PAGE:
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Now Everyone Thanks God
Rolando Panerai - An obituary
The celebrated veteran Italian baritone Rolando Panerai
(17 October 1924 – 23 October 2019) has died aged 95 following an international career spanning an astonishing 65 years. Born in Campi Bisenzio, near Florence, he made his stage debut in 1946; when only in his twenties, he made a series of broadcast recordings for RAI to commemorate the fiftieth anniversary of Verdi’s death and by the early 1950’s was already singing on major stages such as La Scala. His Amonasro in the 1951 RAI Aida under Gui was probably his first commercial recording; he was still making studio recordings fully forty years later, when he sang Falstaff for Colin Davis, and in the year 2000, when he was seventy-five, as Germont he was still the best thing in Mehta’s La traviata, filmed on location in Paris.
His baritone was characterised by a smooth legato and an elegant, instantly recognisable timbre. He sang only in Italian but had 150 roles in his repertoire, including those by Donizetti, Verdi and Puccin. Despite his undoubted dramatic flair, he could occasionally sound too avuncular to portray the Big Bad Boys entirely successfully; however, his special gift for comic timing and inflection in combination with great ease and flexibility also allowed him to excel in Italian buffo and comic Mozartian roles. He even sang Wagner in Italian, as per his Amfortas alongside Callas and Christoff in a 1950 RAI broadcast of Parsifal. He continued singing buffo (bass-)baritone roles like Malatesta, Dulcamara and Gianni Schicchi into his late eighties; indeed, he last sang the latter as recently as 2011 in his own staging in Genoa. In addition to his numerous international stage appearances in venues such as Salzburg – where he was a favourite - and Vienna, he appeared in all the big Italian houses and many European festivals; he also made several films, including the above-mentioned Germont and Figaro in Rossini’s Il barbiere d Siviglia in its first ever television broadcast in 1954, conducted by Giulini.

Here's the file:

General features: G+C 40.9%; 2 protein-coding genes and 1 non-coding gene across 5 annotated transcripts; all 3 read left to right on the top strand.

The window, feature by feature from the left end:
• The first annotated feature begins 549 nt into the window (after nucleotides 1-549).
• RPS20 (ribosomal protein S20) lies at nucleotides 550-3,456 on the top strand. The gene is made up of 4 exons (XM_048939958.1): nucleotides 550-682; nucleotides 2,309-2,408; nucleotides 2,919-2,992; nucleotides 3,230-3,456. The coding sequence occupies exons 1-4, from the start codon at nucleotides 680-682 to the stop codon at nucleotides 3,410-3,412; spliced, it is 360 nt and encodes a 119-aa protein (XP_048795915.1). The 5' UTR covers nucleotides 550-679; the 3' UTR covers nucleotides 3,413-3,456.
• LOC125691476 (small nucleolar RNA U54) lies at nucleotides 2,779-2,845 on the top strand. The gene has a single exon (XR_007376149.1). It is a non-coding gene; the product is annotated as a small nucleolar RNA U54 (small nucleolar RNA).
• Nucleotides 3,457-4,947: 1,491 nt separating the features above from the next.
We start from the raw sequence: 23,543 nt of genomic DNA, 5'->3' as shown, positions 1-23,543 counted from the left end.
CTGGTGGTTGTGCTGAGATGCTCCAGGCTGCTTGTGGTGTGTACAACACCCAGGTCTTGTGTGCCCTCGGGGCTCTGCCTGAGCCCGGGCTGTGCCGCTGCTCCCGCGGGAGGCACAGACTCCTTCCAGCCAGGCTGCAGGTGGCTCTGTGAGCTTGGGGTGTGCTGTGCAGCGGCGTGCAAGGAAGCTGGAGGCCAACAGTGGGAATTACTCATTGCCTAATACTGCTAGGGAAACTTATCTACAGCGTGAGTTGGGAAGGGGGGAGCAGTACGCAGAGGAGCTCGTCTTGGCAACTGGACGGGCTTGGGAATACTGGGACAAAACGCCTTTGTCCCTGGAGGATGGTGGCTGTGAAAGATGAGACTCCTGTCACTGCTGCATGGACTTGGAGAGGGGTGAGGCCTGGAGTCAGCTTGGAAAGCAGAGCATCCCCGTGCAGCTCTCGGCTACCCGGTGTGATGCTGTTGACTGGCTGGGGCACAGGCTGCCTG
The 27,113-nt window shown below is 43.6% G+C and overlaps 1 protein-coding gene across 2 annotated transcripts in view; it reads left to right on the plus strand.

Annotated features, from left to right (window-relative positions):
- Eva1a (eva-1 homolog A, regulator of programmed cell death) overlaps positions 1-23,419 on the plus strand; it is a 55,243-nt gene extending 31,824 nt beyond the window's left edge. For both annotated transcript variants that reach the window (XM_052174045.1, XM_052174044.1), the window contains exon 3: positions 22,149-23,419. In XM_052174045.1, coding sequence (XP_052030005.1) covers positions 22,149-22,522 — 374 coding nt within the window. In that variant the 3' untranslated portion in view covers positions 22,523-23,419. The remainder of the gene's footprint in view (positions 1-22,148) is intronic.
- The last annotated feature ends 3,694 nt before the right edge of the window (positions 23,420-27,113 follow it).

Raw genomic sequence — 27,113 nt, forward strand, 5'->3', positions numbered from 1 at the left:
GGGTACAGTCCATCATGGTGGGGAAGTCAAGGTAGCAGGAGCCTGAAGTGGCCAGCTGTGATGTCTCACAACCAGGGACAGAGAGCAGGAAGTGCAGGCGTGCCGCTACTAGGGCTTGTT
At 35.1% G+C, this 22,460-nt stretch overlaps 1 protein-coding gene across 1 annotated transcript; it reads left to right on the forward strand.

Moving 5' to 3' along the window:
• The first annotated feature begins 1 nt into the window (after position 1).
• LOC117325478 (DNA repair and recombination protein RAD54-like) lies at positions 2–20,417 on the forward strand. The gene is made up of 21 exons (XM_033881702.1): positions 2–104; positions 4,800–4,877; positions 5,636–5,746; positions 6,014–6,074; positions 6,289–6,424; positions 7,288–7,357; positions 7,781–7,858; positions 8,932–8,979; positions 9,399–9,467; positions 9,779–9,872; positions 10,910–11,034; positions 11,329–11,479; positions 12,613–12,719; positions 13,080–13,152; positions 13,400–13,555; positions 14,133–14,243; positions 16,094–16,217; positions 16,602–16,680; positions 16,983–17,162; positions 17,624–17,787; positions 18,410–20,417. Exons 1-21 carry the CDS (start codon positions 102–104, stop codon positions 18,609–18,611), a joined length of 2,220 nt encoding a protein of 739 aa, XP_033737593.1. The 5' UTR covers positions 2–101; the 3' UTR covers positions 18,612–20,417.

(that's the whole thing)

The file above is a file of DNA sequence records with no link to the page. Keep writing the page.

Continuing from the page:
Panerai’s baritone was not as dark and sumptuous as that of his contemporary Bastianini, who
was born two years earlier but died over half a century before him; he had a leaner, lighter, drier sound with a rather fast vibrato like the voices of Gobbi or Taddei (who died at 94 in 2010) but his technique must have been excellent, given that it permitted him to sing so well for so long. Collectors will know him best from a trio of classic Karajan recordings: as Ford in Falstaff, Guglielmo in Cos?fan tutte and Marcello in La boh鑝e - though apparently Panerai himself preferred his performance in the 1965 film he made with Karajan, while others might instead turn to the 1955 Votto studio recording with Callas, where he sounds little different from the Decca recording made eighteen years later. One might reasonably add to the list of his best performance his Enrico in the famous 1955 live recording of Lucia di Lammermoor, also conducted by Karajan and starring Callas, whom he frequently partnered alongside Di Stefano, both on stage and in the studio. In addition, he recorded Ford three times for three different Falstaffs, each time with distinction.
Panerai will be remembered not just for the exceptional longevity of his career but for the sheer, sustained quality and beauty of his singing over that time; he was in many ways the last of the Old School.
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